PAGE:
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  • LGBTQ Young Adult Fiction: A Critical Survey, 1970s–2010s by Caren J. Town
  • Eric L. Tribunella (bio)
LGBTQ Young Adult Fiction: A Critical Survey, 1970s–2010s. By Caren J. Town. West Jefferson, NC: McFarland, 2017.

Caren J. Town's book delivers what it promises: a survey of select works of lesbian, gay, bisexual, transgender, and queer fiction for young adults published between the 1970s and the 2010s. It serves as a handy desk reference for scholars, students, parents, teachers, and librarians making selections of LGBTQ fiction for adolescent readers.

Town's book comprises an introduction that surveys queer theory, as well as scholarship on LGBTQ young adult fiction; a chapter on groundbreaking LGB works from the 1970s and '80s; chapters on contemporary lesbian young adult fiction, contemporary gay young adult fiction, books about trans teens and characters, fiction featuring LGBTQ families, and utopian/dystopian young adult books with LGBTQ characters; and a brief conclusion. Detailed plot summaries of representative literary works constitute the bulk of Town's study, so LGBTQ Young Adult Fiction is most useful as a guide for identifying books with LGBTQ themes. Indeed, Town notes in the preface her hope that the book "will be of value to others like me, who teach future middle and secondary school teachers, and to those teachers, community members, and parents who want to find out more about the kinds of books that accurately and sympathetically treat the LGBTQ experience" (1–2). Such a guide may be especially useful for parents who take [End Page 212] an active role in selecting books read by their children and teens, and for teachers and others who cannot keep up with the proliferation of adolescent literature. Town's summaries provide thorough overviews of the books that she covers.

The introduction represents an ambitious effort to summarize the foundations of queer theory, starting with Eve Kosofsky Sedgwick's Epistemology of the Closet and Judith Butler's Gender Trouble, both published in 1990. Town neatly synthesizes different strands of queer theory, from groundbreaking work on gender performativity to more recent engagements with futurity and the queer child. The chapter then surveys queer theoretical work that Town finds especially relevant to the study of adolescent literature and early scholarship on LGBTQ young adult fiction. It provides a fine overview of the field, so I am sorry that Town makes so little use of this theory in the discussions of books surveyed in later chapters. Employing some of the queer theoretical ideas might have generated more analytical commentary and demonstrated the importance of her opening chapter.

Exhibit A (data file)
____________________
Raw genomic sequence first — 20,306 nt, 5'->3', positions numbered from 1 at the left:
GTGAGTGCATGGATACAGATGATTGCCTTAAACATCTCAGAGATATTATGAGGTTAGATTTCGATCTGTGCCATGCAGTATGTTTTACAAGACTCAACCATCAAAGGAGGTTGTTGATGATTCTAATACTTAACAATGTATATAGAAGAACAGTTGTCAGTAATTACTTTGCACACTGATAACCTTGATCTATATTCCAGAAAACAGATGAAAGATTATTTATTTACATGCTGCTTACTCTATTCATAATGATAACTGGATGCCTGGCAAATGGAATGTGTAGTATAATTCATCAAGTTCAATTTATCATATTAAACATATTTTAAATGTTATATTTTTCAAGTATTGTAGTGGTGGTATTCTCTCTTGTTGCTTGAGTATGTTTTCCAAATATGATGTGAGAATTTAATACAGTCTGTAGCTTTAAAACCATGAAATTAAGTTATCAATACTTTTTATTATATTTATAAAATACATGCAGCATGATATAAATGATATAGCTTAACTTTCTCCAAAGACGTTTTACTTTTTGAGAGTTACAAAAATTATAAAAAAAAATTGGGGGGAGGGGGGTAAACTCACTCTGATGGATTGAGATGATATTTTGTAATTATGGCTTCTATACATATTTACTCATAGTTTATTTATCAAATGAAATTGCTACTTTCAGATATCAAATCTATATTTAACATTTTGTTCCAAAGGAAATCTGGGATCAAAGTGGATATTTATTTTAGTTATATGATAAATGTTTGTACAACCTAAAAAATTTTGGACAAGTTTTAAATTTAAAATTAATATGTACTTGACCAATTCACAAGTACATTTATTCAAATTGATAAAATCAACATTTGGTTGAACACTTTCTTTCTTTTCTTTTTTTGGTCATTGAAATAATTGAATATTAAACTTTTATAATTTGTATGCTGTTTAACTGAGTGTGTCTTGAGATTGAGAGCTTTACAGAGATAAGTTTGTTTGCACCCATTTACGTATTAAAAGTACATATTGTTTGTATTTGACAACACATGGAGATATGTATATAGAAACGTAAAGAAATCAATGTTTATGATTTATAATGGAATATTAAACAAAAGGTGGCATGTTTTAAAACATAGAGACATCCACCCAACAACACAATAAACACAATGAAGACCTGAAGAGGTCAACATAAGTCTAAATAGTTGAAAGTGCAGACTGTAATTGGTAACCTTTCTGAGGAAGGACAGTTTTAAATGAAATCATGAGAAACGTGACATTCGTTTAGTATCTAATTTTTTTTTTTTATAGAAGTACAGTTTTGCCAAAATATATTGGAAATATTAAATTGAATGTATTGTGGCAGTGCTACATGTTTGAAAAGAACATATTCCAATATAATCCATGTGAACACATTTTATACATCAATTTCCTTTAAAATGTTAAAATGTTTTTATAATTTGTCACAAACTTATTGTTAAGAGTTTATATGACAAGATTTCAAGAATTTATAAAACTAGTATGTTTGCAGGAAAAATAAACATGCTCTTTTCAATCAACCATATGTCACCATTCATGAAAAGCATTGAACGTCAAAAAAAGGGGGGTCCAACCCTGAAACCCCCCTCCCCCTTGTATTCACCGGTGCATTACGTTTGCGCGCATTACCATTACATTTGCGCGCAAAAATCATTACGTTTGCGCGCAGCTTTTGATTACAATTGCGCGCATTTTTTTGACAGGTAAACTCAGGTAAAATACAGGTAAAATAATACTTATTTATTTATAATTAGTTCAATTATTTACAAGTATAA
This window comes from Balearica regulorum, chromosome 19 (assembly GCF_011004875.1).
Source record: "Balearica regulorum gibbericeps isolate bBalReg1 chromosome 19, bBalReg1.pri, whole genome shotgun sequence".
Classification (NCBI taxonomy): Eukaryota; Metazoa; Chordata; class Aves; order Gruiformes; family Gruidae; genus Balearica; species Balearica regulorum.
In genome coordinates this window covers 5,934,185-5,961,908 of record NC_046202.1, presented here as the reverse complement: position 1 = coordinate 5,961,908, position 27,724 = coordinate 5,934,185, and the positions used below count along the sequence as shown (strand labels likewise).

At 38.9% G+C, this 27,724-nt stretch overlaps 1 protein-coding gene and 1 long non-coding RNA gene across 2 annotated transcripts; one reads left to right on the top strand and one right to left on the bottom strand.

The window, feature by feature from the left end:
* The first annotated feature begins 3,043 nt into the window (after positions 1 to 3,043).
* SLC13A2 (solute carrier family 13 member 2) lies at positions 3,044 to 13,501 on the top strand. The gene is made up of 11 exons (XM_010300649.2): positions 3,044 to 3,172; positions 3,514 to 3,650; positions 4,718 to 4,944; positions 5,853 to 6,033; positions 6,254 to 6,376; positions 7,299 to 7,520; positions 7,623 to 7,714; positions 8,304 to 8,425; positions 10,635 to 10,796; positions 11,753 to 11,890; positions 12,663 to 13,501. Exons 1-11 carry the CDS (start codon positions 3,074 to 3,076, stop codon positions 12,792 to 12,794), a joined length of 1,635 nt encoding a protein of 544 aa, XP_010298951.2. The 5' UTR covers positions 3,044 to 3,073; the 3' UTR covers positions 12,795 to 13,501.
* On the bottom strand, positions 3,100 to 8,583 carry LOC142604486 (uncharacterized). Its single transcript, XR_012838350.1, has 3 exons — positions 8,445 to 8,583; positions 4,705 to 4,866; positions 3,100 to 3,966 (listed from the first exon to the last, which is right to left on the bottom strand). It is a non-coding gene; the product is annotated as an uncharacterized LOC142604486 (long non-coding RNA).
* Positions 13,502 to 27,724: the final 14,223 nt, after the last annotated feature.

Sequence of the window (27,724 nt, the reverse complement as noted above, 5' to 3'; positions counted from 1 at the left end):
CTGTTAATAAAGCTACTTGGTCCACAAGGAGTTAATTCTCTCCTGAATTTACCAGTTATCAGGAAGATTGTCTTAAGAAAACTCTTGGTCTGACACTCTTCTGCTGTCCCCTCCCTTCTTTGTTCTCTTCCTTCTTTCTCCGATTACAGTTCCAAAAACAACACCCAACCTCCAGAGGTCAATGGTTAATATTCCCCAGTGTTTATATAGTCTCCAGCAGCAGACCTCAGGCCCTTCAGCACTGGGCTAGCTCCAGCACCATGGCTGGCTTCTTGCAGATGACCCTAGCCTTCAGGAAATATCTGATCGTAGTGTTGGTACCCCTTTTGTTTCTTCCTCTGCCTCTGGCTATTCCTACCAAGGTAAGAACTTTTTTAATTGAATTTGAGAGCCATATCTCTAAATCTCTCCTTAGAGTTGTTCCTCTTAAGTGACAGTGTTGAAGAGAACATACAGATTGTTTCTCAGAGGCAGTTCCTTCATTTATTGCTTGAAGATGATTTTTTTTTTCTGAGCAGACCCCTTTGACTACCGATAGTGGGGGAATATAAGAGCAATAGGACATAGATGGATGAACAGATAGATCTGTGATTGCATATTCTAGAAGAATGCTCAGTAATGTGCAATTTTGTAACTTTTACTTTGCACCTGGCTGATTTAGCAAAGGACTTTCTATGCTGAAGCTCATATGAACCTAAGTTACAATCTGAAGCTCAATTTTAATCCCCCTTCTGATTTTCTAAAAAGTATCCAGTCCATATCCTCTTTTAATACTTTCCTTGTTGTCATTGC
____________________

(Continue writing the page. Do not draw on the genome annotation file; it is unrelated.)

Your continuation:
Chapter 1 provides a particularly useful survey of some of the first young adult books to make LGBTQ characters or themes central to their narratives, and the following three chapters—on lesbian, gay, and transgender adolescent fiction, respectively—each cover a goodly range of books. For instance, chapters 2 and 3 summarize about a dozen novels each, while chapter 4 addresses both nonfiction discussions of trans youth and fictional works in which they appear as main characters. Next, chapter 5 features young adult novels focusing on main characters with parents who identify as gay or lesbian. Town notes the importance of reading fiction that represents diverse family dynamics for readers both gay and straight.

A strength of Town's book is its inclusion of very canonical works of queer adolescent fiction, such as John Donovan's I'll Get There. It Better Be Worth the Trip. and Nancy Garden's Annie on My Mind, alongside others that have received far less attention, such as Clayton Bess's Big Man and the Burn-Out and Sandra Scoppettone's Happy Endings Are All Alike. Town explains briefly in the preface that she chose the earlier volumes based on her assessment of their continued relevance and the more contemporary books based on their treatment of LGBTQ status as less a problem than an aspect of the main character. The admirable inclusion of more obscure titles promises to point readers to books that they might otherwise have missed. However, I would have liked Town to elaborate more in each chapter on why particular works were selected for inclusion over other titles that might have...


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pp. 212-214
Launched on MUSE
Open Access
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